“Here, hold the gate so the mama won’t get out.” Netty throws the words behind and I pick them up as I go, holding onto the metal gate that keeps the goats and the sheep inside their yard. If I didn’t know any better I’d say we’ve done this before the two of us, feeding the animals and chatting about life.
I just met Netty, she’s one of the interpreters here at Fort Langley and a happy person by all counts. The boys and I bumped into her in the big house where she showed us around and told us about the proclamation of the Crown colony of British Columbia in 1858, by James Douglas, the first governor. Talk about tingly, when you stand on the very spot where the province you live in was born. The boys are speechless and I can’t claim to be any different. i ask for her name. Netty, she says. And yours? Netty asks us if we like animals and invites us to follow her outside to the farm. We already went there, I told her, but will gladly revisit. She gives us a quick overview of the animals there and then starts feeding them. The two of us chat about farms and real life and I told her about my dream of living in a place where roosters can wake you up in the morning, tomatoes are not just grown for the fun of it and birthday cakes don’t have blue in them. She points her finger at me nodding a big yes, and then heads over to the chickens coop to let them out. In the meantime the boys take my camera and engage in a friendly chase and pixel immortalizing of the hens and their mighty rooster. Netty and I chat a few minutes and then she excuses herself for a bit. a couple of minutes later she makes her way back holding two fresh eggs. “These are for you, I just washed them. I hope your dream will come true. You should head out to the Kootenays, you’d love it there.” The eggs become the focal point of Sasha’s attention. He checks on them every five minutes, taking breaks only to run over to the sheep and goats. Definition of simple joy. We bid goodbye to the cheeky nanny goat and her two kids, the pigs and burping sheep and try as I may, I cannot convince Sasha that although it sounds like loud burping, the sound those sheep make is, well, bleating. That’s how they talk, I tell him. “They burp a lot mom. That’s burping, it’s from the food they eat.” An expert if I’ve ever seen one.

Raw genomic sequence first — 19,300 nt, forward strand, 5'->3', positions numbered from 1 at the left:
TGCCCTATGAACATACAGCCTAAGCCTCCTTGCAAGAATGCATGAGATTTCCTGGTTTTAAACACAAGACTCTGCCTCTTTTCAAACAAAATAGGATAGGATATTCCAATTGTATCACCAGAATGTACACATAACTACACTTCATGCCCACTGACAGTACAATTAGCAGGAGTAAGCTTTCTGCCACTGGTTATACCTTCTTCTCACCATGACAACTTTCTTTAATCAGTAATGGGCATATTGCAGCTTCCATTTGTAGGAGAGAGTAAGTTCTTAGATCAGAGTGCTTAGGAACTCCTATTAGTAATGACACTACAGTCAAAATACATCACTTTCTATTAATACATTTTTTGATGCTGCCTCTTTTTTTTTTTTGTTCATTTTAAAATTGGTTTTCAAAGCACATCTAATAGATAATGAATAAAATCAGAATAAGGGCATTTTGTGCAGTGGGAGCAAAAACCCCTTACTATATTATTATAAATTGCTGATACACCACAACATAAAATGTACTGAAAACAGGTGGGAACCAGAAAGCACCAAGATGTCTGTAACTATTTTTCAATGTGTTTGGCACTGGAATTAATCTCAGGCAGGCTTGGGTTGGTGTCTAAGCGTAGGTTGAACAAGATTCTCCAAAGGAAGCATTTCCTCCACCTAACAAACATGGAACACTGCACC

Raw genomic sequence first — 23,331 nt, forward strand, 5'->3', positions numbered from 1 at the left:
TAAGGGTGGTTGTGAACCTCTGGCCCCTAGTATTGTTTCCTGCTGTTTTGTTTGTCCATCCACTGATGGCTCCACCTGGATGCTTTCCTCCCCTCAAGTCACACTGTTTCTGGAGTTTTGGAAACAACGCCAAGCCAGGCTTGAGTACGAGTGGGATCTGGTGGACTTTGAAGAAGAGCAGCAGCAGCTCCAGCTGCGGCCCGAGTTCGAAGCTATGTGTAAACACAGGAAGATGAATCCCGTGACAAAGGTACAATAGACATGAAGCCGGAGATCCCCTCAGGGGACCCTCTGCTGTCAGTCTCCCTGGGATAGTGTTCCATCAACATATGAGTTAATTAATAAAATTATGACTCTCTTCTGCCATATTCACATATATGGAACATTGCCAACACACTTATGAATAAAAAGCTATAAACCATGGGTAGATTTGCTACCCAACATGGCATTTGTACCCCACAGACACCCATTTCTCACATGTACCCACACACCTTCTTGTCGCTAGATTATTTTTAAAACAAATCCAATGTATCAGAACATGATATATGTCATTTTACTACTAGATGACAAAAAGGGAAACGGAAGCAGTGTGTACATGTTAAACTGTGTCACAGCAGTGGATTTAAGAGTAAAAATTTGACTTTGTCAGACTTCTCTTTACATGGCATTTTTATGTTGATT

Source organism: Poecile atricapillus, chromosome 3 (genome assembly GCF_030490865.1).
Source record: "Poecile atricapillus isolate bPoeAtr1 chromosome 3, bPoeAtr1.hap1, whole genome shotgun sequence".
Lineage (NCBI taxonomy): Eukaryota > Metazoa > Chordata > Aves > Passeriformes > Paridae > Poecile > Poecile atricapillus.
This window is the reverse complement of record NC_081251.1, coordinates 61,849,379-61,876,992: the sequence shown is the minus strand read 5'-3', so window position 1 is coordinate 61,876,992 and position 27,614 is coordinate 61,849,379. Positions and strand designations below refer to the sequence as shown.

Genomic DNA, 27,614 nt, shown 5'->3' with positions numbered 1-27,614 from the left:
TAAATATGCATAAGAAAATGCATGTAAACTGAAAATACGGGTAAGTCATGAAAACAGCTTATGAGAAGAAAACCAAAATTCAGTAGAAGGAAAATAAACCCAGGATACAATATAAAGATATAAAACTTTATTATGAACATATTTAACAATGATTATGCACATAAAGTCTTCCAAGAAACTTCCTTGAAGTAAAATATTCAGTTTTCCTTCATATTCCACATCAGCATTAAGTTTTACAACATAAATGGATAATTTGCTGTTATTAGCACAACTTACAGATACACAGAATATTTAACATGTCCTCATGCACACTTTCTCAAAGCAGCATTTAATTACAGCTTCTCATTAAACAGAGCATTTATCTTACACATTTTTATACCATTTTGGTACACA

Tony declares proudly that he managed to hold a chicken – yes, chased, seized and held, that is – and Netty laughs “Well, you’re the first to do so.” What better place to set a trend, I’m thinking. I tell Netty I’ll return for some more stories and chat, and she smiles “I really hope you will.”